The rise of the corporate-criminal state Pan-Arabism slipped from the Arab collective memory during the 1970s and 1980s. As globalization spread, Arab elites in Egypt, Syria, Iraq and Libya and elsewhere became increasingly involved with foreign capital. The standard of living and general well-being of mass publics became an afterthought. State subsidies for food and transportation, and benefits such as government employment based on a university degree, declined as Arab states sought to lower national debt to increase their attraction as investment targets.
Arab leaders of the 1990s lacked the experience of having participated in the anti-colonial struggle of the inter-war and post WWII eras. In Tunisia, for example, Habib Bourguiba had ruled as an autocrat. Still, he allowed the formation of government controlled labor unions, women's tights and state-supervised civil society. After he was deposed in 1987, his successor Zine al-Din Ben Ali established an incredibly corrupt regime. In is no coincidence that the Arab Spring began in Tunisia when a frustrated vegetable and fruit vendor, Muhammad Bouazizi, immolated himself when he no longer could afford the brides to conduct his business and support his extended family.
The Arab Spring uprisings quickly spread from Tunisia to Egypt, Syria, Libya and Yemen. Only Tunisia experienced any meaningful transition to democracy with Ben Ali's ouster. Nevertheless, the inability of successive governments to improve Tunisia's economy. combined with the spread of corruption. allowed President Qa'is Sa'id to seize power in 2020, restructure the constitution, and centralize power in his hands.
Shorn of ideology and befitting from lucrative contacts with foreign corporations, an ever widening gap has developed between political elites and the citizenry at large. During the Arab Spring, the Syrian and Egyptian regimes used the argument that the opposition was comprised of radical Islamists and therefore needed to be repressed. The violent strife which accompanied the Arab Spring led to a large number of displaced persons. In Syria, half of the population has been affected by the ongoing civil war.
The large influx of refugees into neighboring countries has caused additional political turmoil. Over 4 million Syrians moved to Syria. However, it was the influx of over 2 million Syrians into Lebanon which has pushed it the verge of fiscal collapse. The storied Lebanese banking system, has run out of funds. The result has been that depositors can't accessing their bank accounts, leading to attempts to "rob" banks to obtain their funds.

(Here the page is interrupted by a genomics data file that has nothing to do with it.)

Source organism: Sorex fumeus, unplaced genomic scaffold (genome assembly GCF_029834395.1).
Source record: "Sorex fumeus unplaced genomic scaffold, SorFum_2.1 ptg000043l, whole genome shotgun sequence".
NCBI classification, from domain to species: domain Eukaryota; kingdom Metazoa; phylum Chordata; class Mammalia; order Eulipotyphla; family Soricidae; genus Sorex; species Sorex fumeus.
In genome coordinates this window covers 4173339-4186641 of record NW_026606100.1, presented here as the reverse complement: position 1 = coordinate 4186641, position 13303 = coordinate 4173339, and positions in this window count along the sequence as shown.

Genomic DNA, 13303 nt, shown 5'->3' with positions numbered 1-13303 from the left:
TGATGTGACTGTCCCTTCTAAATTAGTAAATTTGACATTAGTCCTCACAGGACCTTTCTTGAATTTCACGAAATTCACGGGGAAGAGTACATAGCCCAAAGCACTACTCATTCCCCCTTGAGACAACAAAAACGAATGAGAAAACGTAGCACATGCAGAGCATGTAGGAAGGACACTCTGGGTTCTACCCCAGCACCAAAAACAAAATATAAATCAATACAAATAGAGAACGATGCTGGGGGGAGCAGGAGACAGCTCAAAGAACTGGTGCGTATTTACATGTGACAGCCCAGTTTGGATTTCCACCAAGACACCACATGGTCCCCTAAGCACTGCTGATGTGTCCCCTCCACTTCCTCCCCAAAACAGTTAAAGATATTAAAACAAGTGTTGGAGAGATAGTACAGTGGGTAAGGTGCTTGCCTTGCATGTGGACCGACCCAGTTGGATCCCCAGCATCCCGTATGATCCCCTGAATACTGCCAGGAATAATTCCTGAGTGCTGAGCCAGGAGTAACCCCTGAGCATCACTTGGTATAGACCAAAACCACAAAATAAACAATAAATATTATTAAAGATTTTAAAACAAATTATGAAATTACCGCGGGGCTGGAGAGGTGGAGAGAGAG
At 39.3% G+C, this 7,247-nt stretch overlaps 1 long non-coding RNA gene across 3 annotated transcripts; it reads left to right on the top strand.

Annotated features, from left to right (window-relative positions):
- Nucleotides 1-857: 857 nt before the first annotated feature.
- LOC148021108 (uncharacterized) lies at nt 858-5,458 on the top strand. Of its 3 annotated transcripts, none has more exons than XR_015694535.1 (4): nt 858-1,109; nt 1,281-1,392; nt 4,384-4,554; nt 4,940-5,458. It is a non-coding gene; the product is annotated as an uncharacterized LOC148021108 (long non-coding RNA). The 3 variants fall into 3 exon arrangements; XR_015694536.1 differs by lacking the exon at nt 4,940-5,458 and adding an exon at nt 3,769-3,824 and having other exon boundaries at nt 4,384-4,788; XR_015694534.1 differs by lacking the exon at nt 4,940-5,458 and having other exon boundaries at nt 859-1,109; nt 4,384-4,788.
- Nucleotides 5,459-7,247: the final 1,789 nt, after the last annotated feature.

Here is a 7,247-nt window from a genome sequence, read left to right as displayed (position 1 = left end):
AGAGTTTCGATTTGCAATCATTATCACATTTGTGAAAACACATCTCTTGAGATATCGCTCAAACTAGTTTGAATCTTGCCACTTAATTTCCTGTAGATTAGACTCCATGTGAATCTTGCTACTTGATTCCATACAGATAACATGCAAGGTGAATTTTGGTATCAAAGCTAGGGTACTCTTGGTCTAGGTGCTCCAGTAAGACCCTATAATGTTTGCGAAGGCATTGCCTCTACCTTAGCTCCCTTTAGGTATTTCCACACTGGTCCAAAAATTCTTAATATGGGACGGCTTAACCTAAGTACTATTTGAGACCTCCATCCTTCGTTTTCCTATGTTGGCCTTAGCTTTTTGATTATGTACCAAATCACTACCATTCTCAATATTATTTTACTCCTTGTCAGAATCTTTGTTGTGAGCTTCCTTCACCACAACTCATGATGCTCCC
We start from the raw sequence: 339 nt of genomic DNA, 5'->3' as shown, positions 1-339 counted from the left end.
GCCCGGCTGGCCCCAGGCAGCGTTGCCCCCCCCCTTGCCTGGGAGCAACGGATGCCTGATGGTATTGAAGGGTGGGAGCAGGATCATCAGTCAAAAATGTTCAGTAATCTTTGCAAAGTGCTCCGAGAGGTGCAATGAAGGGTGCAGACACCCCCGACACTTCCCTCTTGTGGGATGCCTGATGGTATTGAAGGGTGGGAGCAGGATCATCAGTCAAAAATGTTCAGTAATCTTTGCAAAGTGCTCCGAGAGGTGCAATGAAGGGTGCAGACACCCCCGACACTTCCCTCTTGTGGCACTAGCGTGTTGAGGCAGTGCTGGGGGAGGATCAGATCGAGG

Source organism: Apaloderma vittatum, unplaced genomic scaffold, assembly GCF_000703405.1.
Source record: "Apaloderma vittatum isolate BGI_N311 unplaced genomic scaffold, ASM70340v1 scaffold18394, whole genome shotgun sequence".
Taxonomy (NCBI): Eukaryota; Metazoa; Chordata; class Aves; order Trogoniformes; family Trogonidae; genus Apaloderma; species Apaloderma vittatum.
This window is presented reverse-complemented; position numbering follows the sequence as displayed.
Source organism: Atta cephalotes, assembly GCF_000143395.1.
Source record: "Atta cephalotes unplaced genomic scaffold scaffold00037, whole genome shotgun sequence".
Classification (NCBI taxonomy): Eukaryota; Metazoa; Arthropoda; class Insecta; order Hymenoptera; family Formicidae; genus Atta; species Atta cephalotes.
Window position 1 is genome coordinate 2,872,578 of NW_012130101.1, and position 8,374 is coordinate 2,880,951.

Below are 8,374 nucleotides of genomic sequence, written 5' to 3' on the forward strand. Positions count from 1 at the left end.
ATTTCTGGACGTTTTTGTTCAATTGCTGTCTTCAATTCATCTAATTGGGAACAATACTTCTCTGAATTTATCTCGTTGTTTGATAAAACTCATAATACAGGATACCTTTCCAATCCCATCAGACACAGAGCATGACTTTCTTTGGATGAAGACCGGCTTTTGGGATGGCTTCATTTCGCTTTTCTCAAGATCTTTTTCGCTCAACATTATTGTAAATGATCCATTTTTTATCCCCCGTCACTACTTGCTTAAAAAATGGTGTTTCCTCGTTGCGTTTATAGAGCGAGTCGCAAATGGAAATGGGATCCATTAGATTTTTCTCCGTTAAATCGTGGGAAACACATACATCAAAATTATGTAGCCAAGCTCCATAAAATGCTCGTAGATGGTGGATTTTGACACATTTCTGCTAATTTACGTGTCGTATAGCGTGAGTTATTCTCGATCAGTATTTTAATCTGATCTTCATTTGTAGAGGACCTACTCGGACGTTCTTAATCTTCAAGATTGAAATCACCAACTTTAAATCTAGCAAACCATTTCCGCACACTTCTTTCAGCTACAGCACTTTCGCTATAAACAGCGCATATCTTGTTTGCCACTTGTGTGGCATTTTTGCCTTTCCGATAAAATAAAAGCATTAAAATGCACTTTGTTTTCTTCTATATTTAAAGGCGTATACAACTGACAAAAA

Th extent of corruption in Lebanon's political elite became manifest after a huge amount of ammonium nitrate, over 2700 hundred tons, which had been illegally stored in Beirut's post for 6 years, exploded in August 2020. The explosion destroyed a large part of the city, killing 218, injuring 7000 and displacing over 300,00 residents.
Despite determined efforts of Lebanese judges, all efforts to investigate the crime and bring those who caused it to justice have failed. The political elites from a wide variety of confessional groups - Christian and Muslim - and Hizballah, which controls the most seats in parliament and half the cabinet ministers, have stymied all attempts to move the investigation and trials forward.
Egypt -a Proto-Failed State? Egypt represents the archetypical military-corporate state. In effect, Egypt's is a bifurcated state. On the one hand, there is the government appointed by the dictator, General ' Abd al-Fattah al-Sisi. This consists of the usual array of ministries with their limited budgets. On the other, there is the military-financial complex in which military officers and business elites close to the al-Sisi regime enjoy all the benefits of Egypt's wealth while leaving millions of their fellow citizens in abject poverty.
The great gap in wealth is combined with spatial segregation. The military-financial elites live in upscale neighborhoods or in gated communities and socialize in exclusive clubs. There is minimal interaction between the elites and the populace at large. Indeed, only those Egyptian's who possess al-wasta (political influence) have any hopes of entering the ranks of the elites.
Just like the Rapid Support Forces and the army in Sudan, and the all powerful militias supported by Iran in Iraq, the Egyptian military is deeply compromised by its control of Egypt's economy. This control is symbolically codified in an Egyptian law which makes publishing the military's budget a crime. Estimates are that the military controls at elast 1/3 of Egypt's economy.
Meanwhile, the Sisi regime is doing little to generate the jobs needed for a rapidly growing population, now almost 108 million. University graduates are frustrated and angry because they can;t find employment based on their merits. Instead, they see youth who have wasta getting the premium positions. Poverty is a major problem in Egypt.
*Although it should be noted that, when I visited Baghdad in May and June of 1980, the majority of physicians in the capital were female.